Open Development round up – March 2014

March 14, 2014 in Uncategorized

What’s been going on in the world of Open Development over the past couple of weeks? Here’s a short summary of some of our favourite articles, projects, and posts.

Startups are getting interested in remittances (and check out number 15 in this list, too). In many countries – especially those lacking formal banking systems – remittances sent back to home countries by immigrants living in other countries rivals, or in some cases is considerably more than, international aid flows to the country. The World Bank estimated that remittances to low-income countries in 2011 came to a total of $351 billion, whereas Official Development Assistance from OECD countries came to $133.5 billion.

Somaliland vs Somalia: great new paper on an extraordinary ‘natural experiment’ in aid and governance. Oxfam have reviewed Sarah Phillips’ new paper which compares Somalia to its neighbour Somaliland and which includes some uncomfortable truths. The fact that Somaliland is not internationally recognised has meant that it receives practically no direct financial aid, for example. Check out their blog for more, or read the paper directly.

Just in time for International Women’s Day, Patrick Meier compiled this inspiring list of Women in Crisis Mapping. Did you know that the vast majority of volunteers engaged in the Ushahidi-Haiti Crisis Map project (January 2010) were women? Same goes for the Ushahidi-Chile Crisis Map of March 2010. Hats off to you all!

The OECD’s Jon Lomøy is pushing for the development community to ‘get smart with aid’. What does that mean? Taking into account how the world has changed, for one; recognising and responding to vast diversity within low-income countries rather than taking a ‘one size fits all’ approach; working more closely with other global issues such as climate change; and learning from our mistakes, to name just a few of his poignant suggestions. The article also includes an interactive aid visualisation (another one to add to the list!).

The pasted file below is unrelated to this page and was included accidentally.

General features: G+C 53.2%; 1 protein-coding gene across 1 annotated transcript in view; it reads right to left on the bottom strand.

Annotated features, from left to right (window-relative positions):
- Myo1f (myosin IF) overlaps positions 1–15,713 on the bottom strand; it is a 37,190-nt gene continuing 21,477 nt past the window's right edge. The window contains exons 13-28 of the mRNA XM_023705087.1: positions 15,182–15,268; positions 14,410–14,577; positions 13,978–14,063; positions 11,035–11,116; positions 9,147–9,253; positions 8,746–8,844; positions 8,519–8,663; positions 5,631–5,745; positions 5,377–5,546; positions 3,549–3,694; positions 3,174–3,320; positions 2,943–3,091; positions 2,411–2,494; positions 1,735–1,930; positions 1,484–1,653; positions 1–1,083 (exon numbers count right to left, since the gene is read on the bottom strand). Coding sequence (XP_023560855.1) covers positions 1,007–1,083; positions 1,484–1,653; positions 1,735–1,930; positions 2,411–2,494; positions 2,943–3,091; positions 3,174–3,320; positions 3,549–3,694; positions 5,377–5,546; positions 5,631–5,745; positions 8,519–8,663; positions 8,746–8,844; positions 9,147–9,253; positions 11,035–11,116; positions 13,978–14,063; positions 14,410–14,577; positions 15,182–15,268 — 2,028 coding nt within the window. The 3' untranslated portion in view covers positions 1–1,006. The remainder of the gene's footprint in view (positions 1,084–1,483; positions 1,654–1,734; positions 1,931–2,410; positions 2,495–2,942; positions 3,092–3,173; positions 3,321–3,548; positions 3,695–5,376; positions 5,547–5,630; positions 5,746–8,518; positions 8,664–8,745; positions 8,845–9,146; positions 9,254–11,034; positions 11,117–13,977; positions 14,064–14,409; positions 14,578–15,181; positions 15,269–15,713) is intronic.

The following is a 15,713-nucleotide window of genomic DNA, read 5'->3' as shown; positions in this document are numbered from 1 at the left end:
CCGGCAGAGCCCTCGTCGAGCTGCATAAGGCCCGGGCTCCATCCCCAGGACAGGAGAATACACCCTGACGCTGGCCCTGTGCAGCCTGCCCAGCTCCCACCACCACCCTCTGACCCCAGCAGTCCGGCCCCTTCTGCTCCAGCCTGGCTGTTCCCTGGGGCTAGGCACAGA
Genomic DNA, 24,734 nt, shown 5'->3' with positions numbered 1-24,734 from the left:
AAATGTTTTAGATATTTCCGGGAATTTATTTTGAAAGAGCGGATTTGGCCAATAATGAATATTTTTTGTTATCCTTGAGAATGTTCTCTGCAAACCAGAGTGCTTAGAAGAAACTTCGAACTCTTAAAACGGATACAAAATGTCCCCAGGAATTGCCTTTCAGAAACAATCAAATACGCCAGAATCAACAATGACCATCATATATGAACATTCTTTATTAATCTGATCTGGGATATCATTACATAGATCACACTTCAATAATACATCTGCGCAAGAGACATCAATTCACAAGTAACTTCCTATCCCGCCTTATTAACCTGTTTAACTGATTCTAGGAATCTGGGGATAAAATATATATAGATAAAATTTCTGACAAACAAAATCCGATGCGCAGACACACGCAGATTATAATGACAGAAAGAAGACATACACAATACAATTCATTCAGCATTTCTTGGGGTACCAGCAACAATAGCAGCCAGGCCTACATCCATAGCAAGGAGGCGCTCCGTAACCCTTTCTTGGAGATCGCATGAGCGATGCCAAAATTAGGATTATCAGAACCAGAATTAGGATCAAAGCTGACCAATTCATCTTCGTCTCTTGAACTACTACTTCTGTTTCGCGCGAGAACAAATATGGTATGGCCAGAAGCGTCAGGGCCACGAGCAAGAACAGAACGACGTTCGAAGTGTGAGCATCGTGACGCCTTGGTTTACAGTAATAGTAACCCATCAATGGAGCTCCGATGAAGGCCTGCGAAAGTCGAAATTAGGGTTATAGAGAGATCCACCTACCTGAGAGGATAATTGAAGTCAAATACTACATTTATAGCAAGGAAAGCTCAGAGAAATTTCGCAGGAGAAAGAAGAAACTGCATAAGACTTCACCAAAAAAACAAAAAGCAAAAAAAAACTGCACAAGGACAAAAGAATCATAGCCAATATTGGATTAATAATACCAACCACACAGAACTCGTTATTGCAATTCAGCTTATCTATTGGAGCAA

The World Bank launched their webinar series, “How Can Technology Accelerate Citizen Engagement?”, starting by looking at “Maximizing the Impact of Mapping and Crowdsourcing”. It was open to the public and by all accounts a really useful webinar. We’ll be on the lookout for future events.

Linda Raftree has written up the activities of the recent NYC Technology Salon, looking into “Bigger, better data and resilience”. The post is full of thinking points, first defining the terms used, the links between the issues, and tackling briefly the age-old issue: can big data really ’empower’ people? She also touches upon the need for responsible use of data in terms of using it as a decision-making tool. In cases such as international development, the ethical risks coming from misinterpretation and consequently inaccurate (or in some cases harmful) decision-making are huge. All in all, the NYC Technology Salon sounds like it was a great event with a wide range of topics covered—more on the Salons here.

Following the recent Mobile World Congress 2014, Nancy Ngo has written up 4 Takeaways for Developing Countries. While there are some interesting insights, the complete lack of privacy or security mentions, especially around these mobile technologies which are collecting enormous amounts of data, is unsurprising but worrying.

The very first map of Nairobi’s informal ‘matatu’ transit system has been produced, thanks to students who rode every matatu route in the city and catalogued the stops along the way. The maps reveal that the seemingly chaotic system is in fact “remarkably standardized” and detailed, with over 102 different routes. The data has been made fully open, with the government responding well, private companies already using the data, and citizens being able – for the first time ever – to see and understand their city’s transit system. Download the map here and read more on the project here.

Got more interesting blogs, projects, or articles from the past couple of weeks? Let us know @OpenDevToolkit!

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